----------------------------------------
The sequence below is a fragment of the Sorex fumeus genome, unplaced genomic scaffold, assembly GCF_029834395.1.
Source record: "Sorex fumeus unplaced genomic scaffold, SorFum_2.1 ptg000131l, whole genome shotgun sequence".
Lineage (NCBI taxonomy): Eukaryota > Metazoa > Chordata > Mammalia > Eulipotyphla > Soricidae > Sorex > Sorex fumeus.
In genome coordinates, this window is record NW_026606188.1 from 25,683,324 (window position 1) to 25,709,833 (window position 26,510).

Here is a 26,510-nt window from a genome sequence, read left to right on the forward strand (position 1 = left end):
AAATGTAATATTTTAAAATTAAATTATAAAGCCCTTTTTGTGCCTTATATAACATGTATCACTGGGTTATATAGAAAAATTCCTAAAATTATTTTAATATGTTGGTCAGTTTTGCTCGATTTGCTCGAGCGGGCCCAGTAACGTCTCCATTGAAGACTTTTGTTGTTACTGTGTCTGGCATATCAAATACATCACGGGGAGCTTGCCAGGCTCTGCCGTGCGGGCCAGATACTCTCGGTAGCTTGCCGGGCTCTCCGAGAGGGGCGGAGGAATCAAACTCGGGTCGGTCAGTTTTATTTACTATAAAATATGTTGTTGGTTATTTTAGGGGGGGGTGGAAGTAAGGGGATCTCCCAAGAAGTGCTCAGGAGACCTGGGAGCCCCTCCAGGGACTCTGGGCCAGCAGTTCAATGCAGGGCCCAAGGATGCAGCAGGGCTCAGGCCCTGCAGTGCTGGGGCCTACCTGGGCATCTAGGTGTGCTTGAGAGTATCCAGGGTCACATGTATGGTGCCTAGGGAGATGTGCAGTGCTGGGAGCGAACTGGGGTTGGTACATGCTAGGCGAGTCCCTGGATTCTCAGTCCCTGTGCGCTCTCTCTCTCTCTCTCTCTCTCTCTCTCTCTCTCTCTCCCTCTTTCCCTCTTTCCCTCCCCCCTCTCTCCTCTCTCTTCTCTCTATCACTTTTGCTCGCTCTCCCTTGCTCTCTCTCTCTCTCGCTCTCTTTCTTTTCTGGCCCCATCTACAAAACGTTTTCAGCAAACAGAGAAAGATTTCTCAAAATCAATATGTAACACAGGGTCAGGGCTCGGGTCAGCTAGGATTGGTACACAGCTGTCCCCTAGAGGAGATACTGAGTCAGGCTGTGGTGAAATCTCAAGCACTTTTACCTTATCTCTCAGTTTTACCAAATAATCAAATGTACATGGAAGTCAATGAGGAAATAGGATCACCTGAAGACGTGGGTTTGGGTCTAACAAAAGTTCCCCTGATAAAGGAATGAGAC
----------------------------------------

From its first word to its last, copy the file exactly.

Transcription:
The sequence below is a fragment of the Sorex fumeus genome, unplaced genomic scaffold, assembly GCF_029834395.1.
Source record: "Sorex fumeus unplaced genomic scaffold, SorFum_2.1 ptg000131l, whole genome shotgun sequence".
Lineage (NCBI taxonomy): Eukaryota > Metazoa > Chordata > Mammalia > Eulipotyphla > Soricidae > Sorex > Sorex fumeus.
In genome coordinates, this window is record NW_026606188.1 from 25,683,324 (window position 1) to 25,709,833 (window position 26,510).

Here is a 26,510-nt window from a genome sequence, read left to right on the forward strand (position 1 = left end):
AAATGTAATATTTTAAAATTAAATTATAAAGCCCTTTTTGTGCCTTATATAACATGTATCACTGGGTTATATAGAAAAATTCCTAAAATTATTTTAATATGTTGGTCAGTTTTGCTCGATTTGCTCGAGCGGGCCCAGTAACGTCTCCATTGAAGACTTTTGTTGTTACTGTGTCTGGCATATCAAATACATCACGGGGAGCTTGCCAGGCTCTGCCGTGCGGGCCAGATACTCTCGGTAGCTTGCCGGGCTCTCCGAGAGGGGCGGAGGAATCAAACTCGGGTCGGTCAGTTTTATTTACTATAAAATATGTTGTTGGTTATTTTAGGGGGGGGTGGAAGTAAGGGGATCTCCCAAGAAGTGCTCAGGAGACCTGGGAGCCCCTCCAGGGACTCTGGGCCAGCAGTTCAATGCAGGGCCCAAGGATGCAGCAGGGCTCAGGCCCTGCAGTGCTGGGGCCTACCTGGGCATCTAGGTGTGCTTGAGAGTATCCAGGGTCACATGTATGGTGCCTAGGGAGATGTGCAGTGCTGGGAGCGAACTGGGGTTGGTACATGCTAGGCGAGTCCCTGGATTCTCAGTCCCTGTGCGCTCTCTCTCTCTCTCTCTCTCTCTCTCTCTCTCTCTCTCCCTCTTTCCCTCTTTCCCTCCCCCCTCTCTCCTCTCTCTTCTCTCTATCACTTTTGCTCGCTCTCCCTTGCTCTCTCTCTCTCTCGCTCTCTTTCTTTTCTGGCCCCATCTACAAAACGTTTTCAGCAAACAGAGAAAGATTTCTCAAAATCAATATGTAACACAGGGTCAGGGCTCGGGTCAGCTAGGATTGGTACACAGCTGTCCCCTAGAGGAGATACTGAGTCAGGCTGTGGTGAAATCTCAAGCACTTTTACCTTATCTCTCAGTTTTACCAAATAATCAAATGTACATGGAAGTCAATGAGGAAATAGGATCACCTGAAGACGTGGGTTTGGGTCTAACAAAAGTTCCCCTGATAAAGGAATGAGAC